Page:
That, I think, is Visser's main point: that Wilber needs to open himself to criticism for the sake of his project, not that a generation reading Wilber is dim-witted.

We've all learned from Wilber and been inspired by him. That these discussions are taking place is the proof of our appreciation for what he's done. But we can't make the mistake, as I have before, of putting Wilber before the Truth.

If you want the specific crticisms (all cited), they're at Visser's site and they're good.

4:46 PM  
Anonymous Anonymous said...

And yet another twen offering his two cents ...
Watching the latest Kenny-clips on integralnaked, I get the uncanny feeling that there's a lot of valid criticism around on integralwatch and wilberwatch. What I haven't found as of yet, though, is criticism pointing out flaws in his system which really hinder its use as a, well, working map of consciousness. As a psychonaut using various vessels, I have found his maps to be of immeasurable value, and the critics generally seem to focus either on "man, he don't know nothing 'bout physics" or "man, he ain't talkin' to me".
Ok, seriously. Since I work as a therapist, I'd be really interested in understanding which flaws in Wilbers model of consciousness might actually spoil its usefulness in working with myself and others and in meditation.
(Sorry if I sound too esoteric, but when I read Kennys books I'm more interested in the love and the poetry in and between the lines than in the hard science. Am I the only one?)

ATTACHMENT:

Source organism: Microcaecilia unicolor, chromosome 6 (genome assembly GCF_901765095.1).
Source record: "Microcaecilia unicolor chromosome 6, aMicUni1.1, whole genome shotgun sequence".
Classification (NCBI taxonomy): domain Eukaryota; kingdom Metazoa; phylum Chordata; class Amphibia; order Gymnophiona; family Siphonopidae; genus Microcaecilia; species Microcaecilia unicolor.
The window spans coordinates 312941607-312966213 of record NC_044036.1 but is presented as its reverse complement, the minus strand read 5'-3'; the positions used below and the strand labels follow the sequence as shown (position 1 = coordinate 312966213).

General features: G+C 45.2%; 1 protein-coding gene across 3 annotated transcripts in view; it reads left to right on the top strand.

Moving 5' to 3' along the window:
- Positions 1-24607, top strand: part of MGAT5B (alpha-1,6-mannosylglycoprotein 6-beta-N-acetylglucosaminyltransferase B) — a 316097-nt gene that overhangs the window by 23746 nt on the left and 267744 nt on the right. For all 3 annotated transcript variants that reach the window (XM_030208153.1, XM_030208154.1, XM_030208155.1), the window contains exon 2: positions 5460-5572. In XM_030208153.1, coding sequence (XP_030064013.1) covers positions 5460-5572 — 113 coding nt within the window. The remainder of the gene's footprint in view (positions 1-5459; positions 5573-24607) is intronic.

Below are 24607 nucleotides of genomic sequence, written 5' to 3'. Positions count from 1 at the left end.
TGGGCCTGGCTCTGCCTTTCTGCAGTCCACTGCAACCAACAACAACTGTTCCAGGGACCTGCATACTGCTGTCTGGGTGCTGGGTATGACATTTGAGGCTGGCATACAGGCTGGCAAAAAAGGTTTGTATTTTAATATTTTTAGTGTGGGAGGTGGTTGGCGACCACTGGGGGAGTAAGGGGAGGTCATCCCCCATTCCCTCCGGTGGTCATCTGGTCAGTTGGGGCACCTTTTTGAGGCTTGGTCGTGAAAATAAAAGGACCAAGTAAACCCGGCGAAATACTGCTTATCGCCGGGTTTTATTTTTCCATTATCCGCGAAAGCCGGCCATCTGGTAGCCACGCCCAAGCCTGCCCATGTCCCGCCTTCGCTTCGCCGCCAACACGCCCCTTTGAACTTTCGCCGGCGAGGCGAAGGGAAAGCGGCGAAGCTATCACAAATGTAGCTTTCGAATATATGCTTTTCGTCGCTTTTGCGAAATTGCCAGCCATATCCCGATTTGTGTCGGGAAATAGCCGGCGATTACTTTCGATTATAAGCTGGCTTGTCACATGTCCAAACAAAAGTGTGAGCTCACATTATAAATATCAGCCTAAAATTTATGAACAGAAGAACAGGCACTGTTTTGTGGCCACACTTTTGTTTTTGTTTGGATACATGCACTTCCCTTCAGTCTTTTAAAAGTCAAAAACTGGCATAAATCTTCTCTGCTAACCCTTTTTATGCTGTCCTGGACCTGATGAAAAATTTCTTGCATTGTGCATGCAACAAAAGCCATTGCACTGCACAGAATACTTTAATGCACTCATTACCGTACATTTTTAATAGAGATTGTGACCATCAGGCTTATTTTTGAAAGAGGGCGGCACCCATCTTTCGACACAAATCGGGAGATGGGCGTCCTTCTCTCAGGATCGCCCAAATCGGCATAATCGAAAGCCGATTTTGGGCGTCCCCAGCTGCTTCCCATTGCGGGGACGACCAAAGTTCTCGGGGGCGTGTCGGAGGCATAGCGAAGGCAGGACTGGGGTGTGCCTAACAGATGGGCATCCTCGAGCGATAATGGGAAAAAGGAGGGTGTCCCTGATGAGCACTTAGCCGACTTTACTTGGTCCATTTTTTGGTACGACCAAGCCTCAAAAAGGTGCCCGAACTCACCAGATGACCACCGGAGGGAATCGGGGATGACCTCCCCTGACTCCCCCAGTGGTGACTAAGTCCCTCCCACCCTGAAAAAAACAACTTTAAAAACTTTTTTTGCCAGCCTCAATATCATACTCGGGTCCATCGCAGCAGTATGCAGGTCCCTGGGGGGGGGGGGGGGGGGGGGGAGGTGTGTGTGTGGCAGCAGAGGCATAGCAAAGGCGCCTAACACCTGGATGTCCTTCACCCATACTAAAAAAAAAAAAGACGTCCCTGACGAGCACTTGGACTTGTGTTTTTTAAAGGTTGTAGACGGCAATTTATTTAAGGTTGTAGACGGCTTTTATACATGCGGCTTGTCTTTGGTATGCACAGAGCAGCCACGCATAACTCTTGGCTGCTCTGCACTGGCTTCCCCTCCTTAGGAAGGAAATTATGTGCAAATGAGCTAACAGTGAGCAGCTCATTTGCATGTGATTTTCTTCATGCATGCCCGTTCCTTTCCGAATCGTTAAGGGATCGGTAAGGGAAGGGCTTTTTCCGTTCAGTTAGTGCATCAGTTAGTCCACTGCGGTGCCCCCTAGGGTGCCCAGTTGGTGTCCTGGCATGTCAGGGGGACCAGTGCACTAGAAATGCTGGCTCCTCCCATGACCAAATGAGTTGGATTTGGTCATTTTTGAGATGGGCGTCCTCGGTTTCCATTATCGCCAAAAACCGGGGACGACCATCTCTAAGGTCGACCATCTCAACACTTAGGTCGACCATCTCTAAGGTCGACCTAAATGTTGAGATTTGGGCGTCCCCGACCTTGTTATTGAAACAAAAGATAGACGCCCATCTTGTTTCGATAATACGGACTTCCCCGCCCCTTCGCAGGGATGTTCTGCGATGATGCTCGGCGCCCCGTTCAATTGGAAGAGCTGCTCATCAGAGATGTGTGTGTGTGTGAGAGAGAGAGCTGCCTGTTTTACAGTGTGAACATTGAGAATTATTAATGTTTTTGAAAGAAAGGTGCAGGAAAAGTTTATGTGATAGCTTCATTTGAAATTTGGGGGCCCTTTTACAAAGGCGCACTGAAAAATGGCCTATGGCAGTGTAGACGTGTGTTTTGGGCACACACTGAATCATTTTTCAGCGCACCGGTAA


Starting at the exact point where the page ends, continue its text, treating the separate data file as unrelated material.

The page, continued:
12:31 AM  
Blogger JesseM said...

There's some specific criticisms of various claims made by Wilber at David Lane's site:

Here, for example, is a good critique of some arguments of Wilber's about Darwinian evolution which differ little from those of creationists and "intelligent design" advocates (except that instead of arguing that mainstream science is wrong, Wilber just claims that 'absolutely nobody believes this [evolution by random mutation and natural selection] anymore'!):

And here's a series of posts where someone knowledgeable about the philosophy of Plotinus accuses Wilber of badly misrepresenting him:

2:05 AM  
Anonymous Anonymous said...

hey... i went to read about Ken crits on integralworld and found lots and lots of adverts. So I went to look at Vissers book and... I couldn't find any criticisms of it... only glowing 5 star reviews. :)

9:29 AM  
Anonymous Anonymous said...

It’s neither academically sound (there are no ‘real’ academics following the Wilber stuff, because it’s not academic), nor is it transcendent in any religious sense, although it presents itself as both academic and transcendent. The biggest problem, Martin, is that it contains no internal logic by which to transcend its self, which is why it’s become cultic and prone to aggressively defending ‘dear leader’.

oh- not to mention you end up coloring all the people of the earth according to what color they are (enough said, no?).

Serious seekers drawn to Wilber quickly move on to an authentic religion. Serious academics drawn to Wilber quickly move on to the sources. Either renders Wilber irrelevant very quickly.

12:46 PM  
Blogger MD said...